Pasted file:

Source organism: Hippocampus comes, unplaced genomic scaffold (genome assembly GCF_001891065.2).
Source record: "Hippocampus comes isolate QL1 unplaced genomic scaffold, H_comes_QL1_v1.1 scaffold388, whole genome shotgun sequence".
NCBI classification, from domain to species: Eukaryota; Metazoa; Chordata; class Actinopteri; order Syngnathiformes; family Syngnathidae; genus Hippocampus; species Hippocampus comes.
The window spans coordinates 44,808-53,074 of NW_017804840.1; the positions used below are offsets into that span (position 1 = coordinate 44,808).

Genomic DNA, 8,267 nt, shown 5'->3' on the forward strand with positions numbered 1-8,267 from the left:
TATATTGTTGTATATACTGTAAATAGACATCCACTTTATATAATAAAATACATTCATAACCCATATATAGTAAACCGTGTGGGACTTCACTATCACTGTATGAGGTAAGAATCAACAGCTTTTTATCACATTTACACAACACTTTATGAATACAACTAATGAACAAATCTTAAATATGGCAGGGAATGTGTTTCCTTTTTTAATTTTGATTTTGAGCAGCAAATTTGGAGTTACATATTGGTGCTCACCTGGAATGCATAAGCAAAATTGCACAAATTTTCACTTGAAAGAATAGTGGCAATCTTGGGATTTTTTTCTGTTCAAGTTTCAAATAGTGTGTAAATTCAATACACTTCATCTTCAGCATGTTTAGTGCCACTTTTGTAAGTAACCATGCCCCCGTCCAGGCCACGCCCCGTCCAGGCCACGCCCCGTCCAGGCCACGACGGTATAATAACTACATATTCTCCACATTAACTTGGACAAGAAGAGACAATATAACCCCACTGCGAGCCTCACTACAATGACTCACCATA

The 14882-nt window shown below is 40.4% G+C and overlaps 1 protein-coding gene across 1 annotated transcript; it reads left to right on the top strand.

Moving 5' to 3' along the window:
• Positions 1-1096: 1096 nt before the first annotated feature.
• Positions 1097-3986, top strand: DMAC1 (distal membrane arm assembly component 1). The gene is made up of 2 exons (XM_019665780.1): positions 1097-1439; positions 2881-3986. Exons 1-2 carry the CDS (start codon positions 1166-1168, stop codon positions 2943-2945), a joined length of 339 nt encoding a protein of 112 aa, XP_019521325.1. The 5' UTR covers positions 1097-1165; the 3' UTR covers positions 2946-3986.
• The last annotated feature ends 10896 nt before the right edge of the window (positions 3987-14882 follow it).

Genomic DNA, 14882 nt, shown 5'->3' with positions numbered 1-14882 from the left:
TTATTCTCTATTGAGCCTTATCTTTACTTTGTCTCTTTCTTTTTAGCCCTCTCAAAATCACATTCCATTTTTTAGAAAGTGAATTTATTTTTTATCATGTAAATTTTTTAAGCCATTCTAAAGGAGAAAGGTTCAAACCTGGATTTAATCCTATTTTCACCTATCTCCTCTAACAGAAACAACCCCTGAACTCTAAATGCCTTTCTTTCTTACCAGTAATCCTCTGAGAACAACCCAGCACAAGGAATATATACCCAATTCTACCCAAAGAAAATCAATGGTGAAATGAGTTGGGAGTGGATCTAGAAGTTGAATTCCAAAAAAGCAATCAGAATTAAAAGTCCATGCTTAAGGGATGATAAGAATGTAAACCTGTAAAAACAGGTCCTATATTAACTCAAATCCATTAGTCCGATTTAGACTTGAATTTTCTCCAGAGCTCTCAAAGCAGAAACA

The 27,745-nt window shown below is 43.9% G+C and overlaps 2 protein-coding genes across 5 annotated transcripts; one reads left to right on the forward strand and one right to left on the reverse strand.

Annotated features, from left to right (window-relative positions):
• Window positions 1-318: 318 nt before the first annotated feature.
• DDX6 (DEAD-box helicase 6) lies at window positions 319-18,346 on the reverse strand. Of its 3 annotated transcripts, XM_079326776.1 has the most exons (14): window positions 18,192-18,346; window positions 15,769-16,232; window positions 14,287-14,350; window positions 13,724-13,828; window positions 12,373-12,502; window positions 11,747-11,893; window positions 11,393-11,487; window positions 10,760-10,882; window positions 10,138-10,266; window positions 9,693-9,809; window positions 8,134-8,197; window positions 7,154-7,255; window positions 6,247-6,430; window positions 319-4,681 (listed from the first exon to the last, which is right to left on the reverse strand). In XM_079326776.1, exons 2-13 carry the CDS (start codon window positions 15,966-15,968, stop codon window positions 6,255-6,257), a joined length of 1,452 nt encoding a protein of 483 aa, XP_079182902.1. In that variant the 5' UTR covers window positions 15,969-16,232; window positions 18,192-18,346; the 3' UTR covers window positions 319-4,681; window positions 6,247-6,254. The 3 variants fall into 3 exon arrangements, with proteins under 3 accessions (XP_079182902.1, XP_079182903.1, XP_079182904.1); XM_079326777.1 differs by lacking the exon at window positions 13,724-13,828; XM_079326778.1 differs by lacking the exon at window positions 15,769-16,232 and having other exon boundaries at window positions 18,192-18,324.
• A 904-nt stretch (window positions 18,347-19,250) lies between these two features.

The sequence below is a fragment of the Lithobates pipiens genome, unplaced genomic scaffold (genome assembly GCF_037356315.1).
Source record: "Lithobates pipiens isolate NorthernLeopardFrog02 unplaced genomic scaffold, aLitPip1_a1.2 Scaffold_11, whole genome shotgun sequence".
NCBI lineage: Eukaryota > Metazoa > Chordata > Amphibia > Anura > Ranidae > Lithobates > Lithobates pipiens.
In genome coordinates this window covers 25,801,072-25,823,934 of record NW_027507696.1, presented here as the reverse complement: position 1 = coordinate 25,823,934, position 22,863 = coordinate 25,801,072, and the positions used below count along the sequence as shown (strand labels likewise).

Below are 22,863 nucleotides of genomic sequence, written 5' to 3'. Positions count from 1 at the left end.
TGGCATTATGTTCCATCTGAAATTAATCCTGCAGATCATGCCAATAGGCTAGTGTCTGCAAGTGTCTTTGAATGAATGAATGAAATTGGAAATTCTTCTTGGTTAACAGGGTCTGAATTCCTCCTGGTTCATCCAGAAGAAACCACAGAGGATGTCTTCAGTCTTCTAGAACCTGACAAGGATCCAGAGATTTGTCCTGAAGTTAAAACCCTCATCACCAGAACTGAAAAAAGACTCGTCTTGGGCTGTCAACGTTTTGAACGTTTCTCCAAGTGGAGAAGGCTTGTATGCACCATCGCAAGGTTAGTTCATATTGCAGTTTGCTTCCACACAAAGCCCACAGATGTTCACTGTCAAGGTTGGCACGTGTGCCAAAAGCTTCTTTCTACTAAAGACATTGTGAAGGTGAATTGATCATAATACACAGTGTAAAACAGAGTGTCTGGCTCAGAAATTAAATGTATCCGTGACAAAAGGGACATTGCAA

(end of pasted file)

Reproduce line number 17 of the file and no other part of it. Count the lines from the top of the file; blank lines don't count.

• DDX6 (DEAD-box helicase 6) lies at window positions 319-18,346 on the reverse strand. Of its 3 annotated transcripts, XM_079326776.1 has the most exons (14): window positions 18,192-18,346; window positions 15,769-16,232; window positions 14,287-14,350; window positions 13,724-13,828; window positions 12,373-12,502; window positions 11,747-11,893; window positions 11,393-11,487; window positions 10,760-10,882; window positions 10,138-10,266; window positions 9,693-9,809; window positions 8,134-8,197; window positions 7,154-7,255; window positions 6,247-6,430; window positions 319-4,681 (listed from the first exon to the last, which is right to left on the reverse strand). In XM_079326776.1, exons 2-13 carry the CDS (start codon window positions 15,966-15,968, stop codon window positions 6,255-6,257), a joined length of 1,452 nt encoding a protein of 483 aa, XP_079182902.1. In that variant the 5' UTR covers window positions 15,969-16,232; window positions 18,192-18,346; the 3' UTR covers window positions 319-4,681; window positions 6,247-6,254. The 3 variants fall into 3 exon arrangements, with proteins under 3 accessions (XP_079182902.1, XP_079182903.1, XP_079182904.1); XM_079326777.1 differs by lacking the exon at window positions 13,724-13,828; XM_079326778.1 differs by lacking the exon at window positions 15,769-16,232 and having other exon boundaries at window positions 18,192-18,324.